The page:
LOS ANGELES (Reuters) - Honda Motor Co introduced its redesigned Civic sedan only a year-and-a-half after a major model change of the best-selling compact car in the United States.
Even Honda admits that the 2012 Civic, introduced in the spring of 2011, missed the mark. For a company that prides itself on rock-solid reliability, it was a shock last summer when influential Consumer Reports ranked the Civic dead last in a field of 12 compact sedans it tested.
Sales of the new Civic, a 2013 model, will start this week and the refreshed car was shown off on Thursday at the LA Auto Show.
Honda produced a Civic that is upgraded inside and out, featuring a sleeker look, better quality interiors and improved steering feel and a rear view camera that comes standard, said John Mendel, executive vice president of sales for American Honda.
Mendel said that Honda has no plans to compensate owners of the 2012 Civic, and that he has only heard from a few customers upset that they bought a car that was upgraded so soon.
He said he would equate it to the owner of a year-and-a-half-old Apple IPod when Apple comes out with a new version.
“You still got a great vehicle, with a lot of capability. The new one is just improved,” said Mendel, which is what he tells customers, who, he said, are satisfied with their cars.
“I don’t want to be too flip about that but at the same time it’s not as if we duped them into buying something that was not good and then all of a sudden said we fixed it,” said Mendel. “You got the broken one and now we got the real one. It’s not the case.”
Mendel said that there is a 45-day supply of 2012 Civics remaining, which should take a few months to sell off. Honda is offering three-year leases on those cars for $149 a month and $1,999 down.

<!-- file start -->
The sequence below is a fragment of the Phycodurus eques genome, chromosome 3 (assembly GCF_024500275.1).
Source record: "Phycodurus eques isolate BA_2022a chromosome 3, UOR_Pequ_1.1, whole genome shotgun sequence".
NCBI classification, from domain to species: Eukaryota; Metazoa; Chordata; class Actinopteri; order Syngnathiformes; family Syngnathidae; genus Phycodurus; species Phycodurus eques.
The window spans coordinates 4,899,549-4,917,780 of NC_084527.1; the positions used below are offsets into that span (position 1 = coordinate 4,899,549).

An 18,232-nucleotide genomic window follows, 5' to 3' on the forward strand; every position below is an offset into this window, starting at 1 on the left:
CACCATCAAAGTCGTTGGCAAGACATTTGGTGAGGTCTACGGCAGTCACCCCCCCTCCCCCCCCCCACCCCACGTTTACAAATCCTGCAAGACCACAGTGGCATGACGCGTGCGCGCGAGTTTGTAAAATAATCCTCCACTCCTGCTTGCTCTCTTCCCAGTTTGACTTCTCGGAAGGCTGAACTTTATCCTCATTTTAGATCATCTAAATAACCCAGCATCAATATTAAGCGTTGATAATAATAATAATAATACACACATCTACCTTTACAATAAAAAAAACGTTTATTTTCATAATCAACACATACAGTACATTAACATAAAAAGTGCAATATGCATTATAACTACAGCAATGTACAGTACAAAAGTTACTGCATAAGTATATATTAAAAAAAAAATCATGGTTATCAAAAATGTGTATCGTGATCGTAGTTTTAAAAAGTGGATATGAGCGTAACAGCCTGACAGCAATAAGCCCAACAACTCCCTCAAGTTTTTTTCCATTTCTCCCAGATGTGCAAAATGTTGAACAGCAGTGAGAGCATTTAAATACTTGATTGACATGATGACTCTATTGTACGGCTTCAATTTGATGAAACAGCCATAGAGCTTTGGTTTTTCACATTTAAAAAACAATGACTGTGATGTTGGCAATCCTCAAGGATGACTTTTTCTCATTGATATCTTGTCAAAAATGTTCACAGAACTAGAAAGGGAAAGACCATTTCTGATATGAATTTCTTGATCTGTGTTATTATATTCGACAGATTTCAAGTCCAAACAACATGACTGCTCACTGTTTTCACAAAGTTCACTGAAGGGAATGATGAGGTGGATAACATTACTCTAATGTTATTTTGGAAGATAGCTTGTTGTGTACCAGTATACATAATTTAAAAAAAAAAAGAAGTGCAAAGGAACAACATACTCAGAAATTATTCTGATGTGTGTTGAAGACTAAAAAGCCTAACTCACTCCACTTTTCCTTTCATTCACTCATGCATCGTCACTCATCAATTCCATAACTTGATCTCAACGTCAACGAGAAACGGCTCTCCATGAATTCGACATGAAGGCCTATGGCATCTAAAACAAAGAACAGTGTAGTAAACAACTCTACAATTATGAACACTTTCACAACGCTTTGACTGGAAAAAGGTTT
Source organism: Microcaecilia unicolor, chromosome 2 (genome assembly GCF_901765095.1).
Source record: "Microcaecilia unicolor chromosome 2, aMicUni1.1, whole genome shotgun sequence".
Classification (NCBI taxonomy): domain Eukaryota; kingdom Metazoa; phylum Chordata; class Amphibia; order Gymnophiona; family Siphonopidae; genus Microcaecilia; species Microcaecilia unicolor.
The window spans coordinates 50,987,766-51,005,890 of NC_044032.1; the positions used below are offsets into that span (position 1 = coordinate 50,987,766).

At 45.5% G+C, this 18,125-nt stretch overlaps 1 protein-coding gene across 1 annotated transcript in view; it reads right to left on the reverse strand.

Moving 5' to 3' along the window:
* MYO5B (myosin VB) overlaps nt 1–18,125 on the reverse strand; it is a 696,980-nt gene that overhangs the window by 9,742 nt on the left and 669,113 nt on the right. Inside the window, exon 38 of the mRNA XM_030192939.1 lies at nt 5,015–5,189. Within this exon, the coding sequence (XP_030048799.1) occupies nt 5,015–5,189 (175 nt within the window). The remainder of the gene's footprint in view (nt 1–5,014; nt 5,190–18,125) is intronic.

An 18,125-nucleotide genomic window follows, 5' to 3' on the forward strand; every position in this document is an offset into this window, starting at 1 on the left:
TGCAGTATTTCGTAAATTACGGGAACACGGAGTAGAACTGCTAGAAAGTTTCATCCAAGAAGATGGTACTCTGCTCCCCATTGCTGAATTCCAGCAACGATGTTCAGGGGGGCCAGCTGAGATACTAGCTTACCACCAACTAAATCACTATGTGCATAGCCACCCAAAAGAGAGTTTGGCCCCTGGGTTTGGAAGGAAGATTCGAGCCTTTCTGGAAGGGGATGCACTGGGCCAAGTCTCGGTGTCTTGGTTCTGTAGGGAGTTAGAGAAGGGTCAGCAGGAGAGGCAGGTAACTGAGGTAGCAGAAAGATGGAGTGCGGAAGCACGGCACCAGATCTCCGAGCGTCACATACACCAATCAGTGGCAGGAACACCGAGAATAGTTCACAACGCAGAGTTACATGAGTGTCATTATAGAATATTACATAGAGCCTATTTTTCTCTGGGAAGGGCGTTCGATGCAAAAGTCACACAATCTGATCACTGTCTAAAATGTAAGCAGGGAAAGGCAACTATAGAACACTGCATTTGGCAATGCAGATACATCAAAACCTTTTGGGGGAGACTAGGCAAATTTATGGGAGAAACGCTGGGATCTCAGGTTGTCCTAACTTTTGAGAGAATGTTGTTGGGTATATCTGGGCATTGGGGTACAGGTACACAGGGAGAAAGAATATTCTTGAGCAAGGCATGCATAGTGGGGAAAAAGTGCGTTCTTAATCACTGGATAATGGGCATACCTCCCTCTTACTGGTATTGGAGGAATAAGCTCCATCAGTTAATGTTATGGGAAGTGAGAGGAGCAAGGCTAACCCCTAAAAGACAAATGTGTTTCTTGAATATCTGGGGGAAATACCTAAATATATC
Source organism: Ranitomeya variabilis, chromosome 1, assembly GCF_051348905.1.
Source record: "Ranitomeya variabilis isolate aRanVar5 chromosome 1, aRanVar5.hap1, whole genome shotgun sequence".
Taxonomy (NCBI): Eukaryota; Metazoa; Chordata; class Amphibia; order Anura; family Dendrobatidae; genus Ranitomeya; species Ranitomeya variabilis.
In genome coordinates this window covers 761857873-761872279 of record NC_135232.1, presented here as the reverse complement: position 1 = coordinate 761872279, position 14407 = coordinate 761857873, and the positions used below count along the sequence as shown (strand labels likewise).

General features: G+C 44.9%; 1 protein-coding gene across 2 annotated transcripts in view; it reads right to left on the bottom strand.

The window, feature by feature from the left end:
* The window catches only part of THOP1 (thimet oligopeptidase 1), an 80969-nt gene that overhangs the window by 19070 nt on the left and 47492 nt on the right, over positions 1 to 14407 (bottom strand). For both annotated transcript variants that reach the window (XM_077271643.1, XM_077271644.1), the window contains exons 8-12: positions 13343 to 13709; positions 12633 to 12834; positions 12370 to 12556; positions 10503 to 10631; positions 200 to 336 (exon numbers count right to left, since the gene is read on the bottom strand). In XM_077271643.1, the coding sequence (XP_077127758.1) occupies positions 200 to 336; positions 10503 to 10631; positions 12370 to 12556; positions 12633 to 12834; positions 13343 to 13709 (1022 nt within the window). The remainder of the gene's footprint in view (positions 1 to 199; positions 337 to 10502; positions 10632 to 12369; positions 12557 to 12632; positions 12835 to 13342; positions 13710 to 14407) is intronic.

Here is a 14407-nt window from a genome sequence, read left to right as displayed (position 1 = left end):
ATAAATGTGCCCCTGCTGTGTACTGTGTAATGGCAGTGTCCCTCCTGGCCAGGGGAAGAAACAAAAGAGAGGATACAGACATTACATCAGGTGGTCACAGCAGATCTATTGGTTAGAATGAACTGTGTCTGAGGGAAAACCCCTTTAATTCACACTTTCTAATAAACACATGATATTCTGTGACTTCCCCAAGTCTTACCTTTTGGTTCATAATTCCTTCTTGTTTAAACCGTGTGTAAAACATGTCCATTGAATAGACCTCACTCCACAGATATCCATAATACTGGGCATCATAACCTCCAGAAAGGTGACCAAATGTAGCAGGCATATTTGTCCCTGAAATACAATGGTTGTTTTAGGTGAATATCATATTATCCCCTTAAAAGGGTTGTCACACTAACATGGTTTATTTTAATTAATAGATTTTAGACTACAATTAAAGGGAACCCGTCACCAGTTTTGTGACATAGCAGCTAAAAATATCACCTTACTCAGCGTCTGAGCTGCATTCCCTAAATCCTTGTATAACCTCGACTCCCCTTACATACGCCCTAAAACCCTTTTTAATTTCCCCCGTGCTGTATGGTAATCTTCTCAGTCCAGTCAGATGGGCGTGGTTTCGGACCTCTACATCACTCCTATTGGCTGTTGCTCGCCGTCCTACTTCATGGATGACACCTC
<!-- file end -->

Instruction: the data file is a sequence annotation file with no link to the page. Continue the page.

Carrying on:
Jake Fisher, director of automotive testing for Consumer Reports, says that the magazine will test the new Civics soon. He could not predict if the Civic will return to its “recommended buy” list, but he said that Honda seems to be making the right moves after some questionable quality in some of its models in the past several years.
“They have gotten their mojo back,” Fisher said on the sidelines of the LA Auto Show. “They’ve had problems. They had a whole series where every new redesign was worse” than the car it replaced.
Fisher said the new Accord, which went on sale a few months ago, “is a really impressive vehicle” and much-improved over its predecessor.
“Hopefully, the improvements they’ve made in the Civic will help bring it up over the line and we can recommend it again,” Fisher said.
The Civic LX sedan with automatic transmission is priced at $19,755 including destination charges, and a manual transmission version is $800 less. All versions of the 2013 Civic that go on sale this week are $160 higher than the 2012 models.
Mendel, as he has said several times this year, said on Thursday that Honda miscalculated the market after the Lehman Bros. collapse in 2008 and the beginning of the recent recession, which was when the 2012 Civic was being developed.
“We had anticipated,” said Mendel, “that consumers would have a little bit different and more conservative view about driving. We underestimated the expectations. We zigged a little bit to provide them with the content that we thought they would want.”
Mendel said that by the time the 2012 Civic was introduced, Honda executives were already saying they undershot the target and needed to upgrade the car.
The biggest changes, Mendel said, including a softer touch of the dashboard, and sheet mental changes to the exterior, were planned to be made at a later date, but were pushed ahead after the 2012 Civic was introduced and missed the mark.
He said that the fact that the Civic has maintained its position as the best-selling compact car in the U.S. market shows that Honda has not misstepped too badly.
Sales of the Civic through October were up 39 percent at 254,716, according to Autodata Corp.
Mendel said that buyers should not expect such quick turnarounds in upgrades to Honda models in the future.
What this one shows is positive for Honda, he said. It shows that the company can pivot quickly when the market demands changes. However, he said, the amortization and tooling costs for a refreshed model requires Honda and other automakers to wait two-and-a-half years or so between changes.
Reporting By Bernie Woodall; Editing by M.D. Golan